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Amsterdam – more than coffee shops and canals

Submitted by on 29/11/2011 – 16:05

By Judy Darley

Stepping into Vondelpark just as the shadows began to lengthen, we immediately noticed the atmosphere pervading this city-centre green space. Barbecues sent fragrant clouds into the sky, and as the violinist packed up for the night, his spot was claimed by men and women holding cardboard placards offering ‘Free Hugs!’ in a variety of languages. We strolled the paths holding hands and smiling, feeling we’d somehow found a corner of the 1960s right here in current day Amsterdam.

But the thing with Amsterdam, as we soon realised, is that in the same way as it welcomes all kinds of people from all kinds of backgrounds, it also seems open to all eras and philosophies. Vogelpark sits just off Hobbemastraat, one of the most overtly creative areas of the city, with several of the world’s finest art collections just footsteps away. Armed with the IAmsterdam Card that allowed us entry to most of the museums, we spent hours exploring the Van Gogh Museum, absorbing aspects of the self-taught painter’s life and talent. On the other side of the aptly named Museumplein, the Rijksmuseum offers a broader array of mind-boggling creations, including several incredibly detailed dollhouses, and the Grandfather Clock by Maarten Baas, which resembles a real grandfather clock with a man inside, rubbing out and redrawing the clock’s hands every minute.

The magic of this area continued as we entered Restaurant Peter Scholte, the latest offering from dessert specialists Sucre. As we hoped, the dining room served up dishes designed to appeal to our imaginations as well as our tastebuds, from the amuse bouche of tortilla chips attached to toothpicks to resemble ship’s sails and served with puddles of horse radish dips, to the wafer-thin slices of rib-eye steak accompanied by a teeny tiny jug of gravy that looked as though it might have been stolen from one of the Rijksmuseum dollhouses. Our five-course chef’s menu culminated in two exquisite desserts, the indulgently playful Chocolate Box and the sophisticated Yoghurt soufflé with champagne sorbet. Heaven.

Amsterdam abounds with opportunities to indulge your mind and palette alike, and we also enjoyed a fantastic meal at Envy, where we feasted on a variety of beautifully presented small dishes – the perfect way to sample as many of the fresh flavours as possible.

We spent hours exploring unusual museums, such as the enchanting Our Lord in the Attic museum and eye-opening Anne Frank House (not to be missed). However, even if you don’t make it to these intellectual hotspots, you’ll find that just by meandering through the city, you’ll be treated to plenty of intriguing sights.

We found ourselves ogling the costumed creatures in Dam Square (a motley menagerie of werewolves, grim reapers and gorillas), houseboats with flourishing gardens and picket fences, the sweeping grandeur of the Oude Kerk and the Gothic-style Magna Plaza Shopping Mall with equal wonder. Plus did I mention that every window seemed to boast either a cat (essential rat catchers, apparently), or one of the famous Amsterdam girls?

Every street you walk down boasts architecture that would make it a tourist highlight in any other city, while the shopping options are endlessly enticing – I was drawn in to curio-art seller the Otherist where stock includes wrought silver squid and a collection of World War II era glass eyes (€38 each), the wonderfully named lingerie shop Stout, a large number of extraordinary antique book shops, and Puccini Bomboni – where artisan chocolates laced with flavourings and fillings such as pepper, thyme and rhubarb are laid out like jewels. The latter of these sits in one of the more refined areas of Amsterdam, overlooking the Singel canal and close to at least two of the city’s narrowest bookmark-thin buildings, as well as De Poezenboot, a floating cat sanctuary.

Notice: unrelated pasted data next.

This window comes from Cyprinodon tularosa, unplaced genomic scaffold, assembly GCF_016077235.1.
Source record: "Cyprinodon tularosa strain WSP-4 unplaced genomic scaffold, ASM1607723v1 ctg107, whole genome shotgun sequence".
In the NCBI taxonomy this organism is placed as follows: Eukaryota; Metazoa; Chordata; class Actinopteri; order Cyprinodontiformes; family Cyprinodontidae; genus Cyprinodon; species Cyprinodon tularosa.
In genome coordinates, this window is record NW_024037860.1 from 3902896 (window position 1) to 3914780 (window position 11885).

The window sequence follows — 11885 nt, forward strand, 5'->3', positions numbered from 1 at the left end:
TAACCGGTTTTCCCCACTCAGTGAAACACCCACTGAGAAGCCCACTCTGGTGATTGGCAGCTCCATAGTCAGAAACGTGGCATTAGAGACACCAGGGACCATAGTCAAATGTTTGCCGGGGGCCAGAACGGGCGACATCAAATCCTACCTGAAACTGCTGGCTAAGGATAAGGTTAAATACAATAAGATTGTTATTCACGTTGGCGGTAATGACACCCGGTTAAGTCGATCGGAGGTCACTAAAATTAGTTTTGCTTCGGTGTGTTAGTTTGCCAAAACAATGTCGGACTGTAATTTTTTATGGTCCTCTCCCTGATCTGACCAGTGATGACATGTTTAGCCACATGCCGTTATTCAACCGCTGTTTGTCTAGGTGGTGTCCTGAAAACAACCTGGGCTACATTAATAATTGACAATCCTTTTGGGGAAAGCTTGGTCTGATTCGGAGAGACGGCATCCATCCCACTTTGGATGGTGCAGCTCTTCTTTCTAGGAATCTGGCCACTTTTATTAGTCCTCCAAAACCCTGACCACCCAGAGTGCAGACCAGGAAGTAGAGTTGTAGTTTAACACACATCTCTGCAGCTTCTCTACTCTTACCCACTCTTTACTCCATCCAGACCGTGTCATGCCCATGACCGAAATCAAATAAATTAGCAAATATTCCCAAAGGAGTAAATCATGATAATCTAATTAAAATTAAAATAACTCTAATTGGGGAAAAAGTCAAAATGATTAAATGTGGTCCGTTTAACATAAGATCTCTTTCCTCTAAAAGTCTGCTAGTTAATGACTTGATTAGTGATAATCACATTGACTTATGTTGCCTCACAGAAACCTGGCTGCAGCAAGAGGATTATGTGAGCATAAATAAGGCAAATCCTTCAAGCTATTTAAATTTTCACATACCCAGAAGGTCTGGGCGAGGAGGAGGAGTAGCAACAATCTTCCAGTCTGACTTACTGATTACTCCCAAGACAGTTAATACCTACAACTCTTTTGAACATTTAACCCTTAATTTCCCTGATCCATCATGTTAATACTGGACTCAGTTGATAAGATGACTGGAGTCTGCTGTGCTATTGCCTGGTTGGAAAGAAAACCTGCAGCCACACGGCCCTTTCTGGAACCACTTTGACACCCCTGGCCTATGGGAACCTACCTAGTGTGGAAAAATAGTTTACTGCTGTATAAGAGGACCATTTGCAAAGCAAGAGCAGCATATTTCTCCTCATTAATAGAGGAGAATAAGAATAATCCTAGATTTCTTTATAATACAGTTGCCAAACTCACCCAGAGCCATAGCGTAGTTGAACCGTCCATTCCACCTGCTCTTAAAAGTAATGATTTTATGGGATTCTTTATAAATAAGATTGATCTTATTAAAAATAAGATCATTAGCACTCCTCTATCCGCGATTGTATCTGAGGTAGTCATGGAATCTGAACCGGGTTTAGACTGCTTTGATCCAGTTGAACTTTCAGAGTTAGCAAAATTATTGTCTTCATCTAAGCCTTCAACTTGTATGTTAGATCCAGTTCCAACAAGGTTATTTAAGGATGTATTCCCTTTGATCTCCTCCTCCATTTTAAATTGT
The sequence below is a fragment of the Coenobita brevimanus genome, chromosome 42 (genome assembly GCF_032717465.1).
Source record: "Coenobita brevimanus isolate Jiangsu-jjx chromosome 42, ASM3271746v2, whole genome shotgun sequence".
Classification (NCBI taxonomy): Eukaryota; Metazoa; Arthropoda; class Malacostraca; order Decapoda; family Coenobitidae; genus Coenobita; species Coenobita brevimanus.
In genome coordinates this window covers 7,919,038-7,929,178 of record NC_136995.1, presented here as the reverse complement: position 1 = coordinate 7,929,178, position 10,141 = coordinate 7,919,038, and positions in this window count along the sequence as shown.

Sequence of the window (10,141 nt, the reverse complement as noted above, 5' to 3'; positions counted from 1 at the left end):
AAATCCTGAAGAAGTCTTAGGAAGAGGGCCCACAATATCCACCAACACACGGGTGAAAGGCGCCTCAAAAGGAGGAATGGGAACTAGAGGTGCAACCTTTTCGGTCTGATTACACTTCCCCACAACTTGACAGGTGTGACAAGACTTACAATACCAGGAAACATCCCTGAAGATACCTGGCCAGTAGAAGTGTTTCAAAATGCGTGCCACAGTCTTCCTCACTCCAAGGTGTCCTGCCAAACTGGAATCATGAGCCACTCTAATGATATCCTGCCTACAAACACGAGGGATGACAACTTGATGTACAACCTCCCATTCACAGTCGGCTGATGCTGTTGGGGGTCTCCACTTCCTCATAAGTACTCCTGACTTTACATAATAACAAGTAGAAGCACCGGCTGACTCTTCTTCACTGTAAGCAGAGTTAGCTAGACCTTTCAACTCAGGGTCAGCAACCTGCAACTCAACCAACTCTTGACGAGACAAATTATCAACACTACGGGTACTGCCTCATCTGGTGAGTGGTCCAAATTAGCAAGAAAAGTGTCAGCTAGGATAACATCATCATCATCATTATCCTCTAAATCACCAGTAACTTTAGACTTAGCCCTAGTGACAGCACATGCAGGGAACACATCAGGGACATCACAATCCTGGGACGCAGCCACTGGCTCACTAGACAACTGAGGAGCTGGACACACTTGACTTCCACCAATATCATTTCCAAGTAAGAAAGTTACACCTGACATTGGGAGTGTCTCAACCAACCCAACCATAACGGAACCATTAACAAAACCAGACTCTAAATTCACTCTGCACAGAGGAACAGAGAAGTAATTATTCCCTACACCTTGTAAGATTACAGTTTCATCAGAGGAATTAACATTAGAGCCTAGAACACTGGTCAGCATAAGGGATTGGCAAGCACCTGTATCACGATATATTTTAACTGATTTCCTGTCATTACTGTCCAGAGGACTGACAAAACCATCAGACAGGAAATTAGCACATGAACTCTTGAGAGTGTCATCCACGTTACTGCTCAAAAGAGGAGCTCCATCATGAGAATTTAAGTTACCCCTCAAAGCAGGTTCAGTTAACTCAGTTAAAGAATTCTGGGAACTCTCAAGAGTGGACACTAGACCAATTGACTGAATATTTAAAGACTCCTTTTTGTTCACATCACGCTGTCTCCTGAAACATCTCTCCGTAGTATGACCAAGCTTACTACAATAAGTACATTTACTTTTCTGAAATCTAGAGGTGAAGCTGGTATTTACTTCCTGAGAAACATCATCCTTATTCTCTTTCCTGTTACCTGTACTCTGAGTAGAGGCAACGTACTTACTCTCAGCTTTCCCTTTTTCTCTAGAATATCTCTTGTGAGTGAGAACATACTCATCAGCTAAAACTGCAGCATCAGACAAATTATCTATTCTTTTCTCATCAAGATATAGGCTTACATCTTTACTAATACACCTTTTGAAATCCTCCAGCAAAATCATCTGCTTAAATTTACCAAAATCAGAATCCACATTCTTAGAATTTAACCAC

In this same area, we passed an Amsterdam girl, admittedly a more exotic specimen than those in the red light district, apparently singing to entertain herself within her glass presentation box. The sight surprised me into a wide smile, and she reciprocated, as though startled but pleased to find herself with an audience, if only for a moment.

Where to stay

Mint Hotel Amsterdam, 4 Oosterdoksstraat, 1011 DK Amsterdam

Where to eat

Envy, Prinsengracht 381, 1016 HL Amsterdam tel: +31 20 344 64 07

Restaurant Peter Scholte, Sucre, Hobbemastraat 2, 1071 ZA Amsterdam tel: +31 204701910

Where to shop

The Otherist, Leliegracht 6, 1015DE Amsterdam

Antiquariaat Kok, Oude Hoogstraat 14-18, 1012 CE Amsterdam

Puccini Bomboni, Staalstraat 17, 1011 JK Amsterdam

Magna Plaza, Nieuwezijds Voorburgwal 182 Amsterdam

What to see

Anne Frank House, Prinsengracht 263-267, Amsterdam

Rijksmuseum, Jan Luijkenstraat 1, 1071 CJ Amsterdam

Van Gogh Museum, Paulus Potterstraat 7, Amsterdam

Our Lord in the Attic, Oudezijds Voorburgwal 40, 1012 GE Amsterdam

De Oude Kerk, Oudekerksplein 23, 1012 GX Amsterdam

  1. Oude Kerk
  2. Cat on moped
  3. Dam sq and town hall
  4. Puccini Bomboni
  5. Canal cruise houseboat
  6. De Poezenboot
  7. Vondel Park barbecues1
  8. Singel canal
  9. Sucre beef1

Author bio: Judy Darley is a fiction writer and travel journalist. Her travel writing has appeared in magazines, on websites and in ‘1001 Retreats to Make Before You Die’, published by Penguin.
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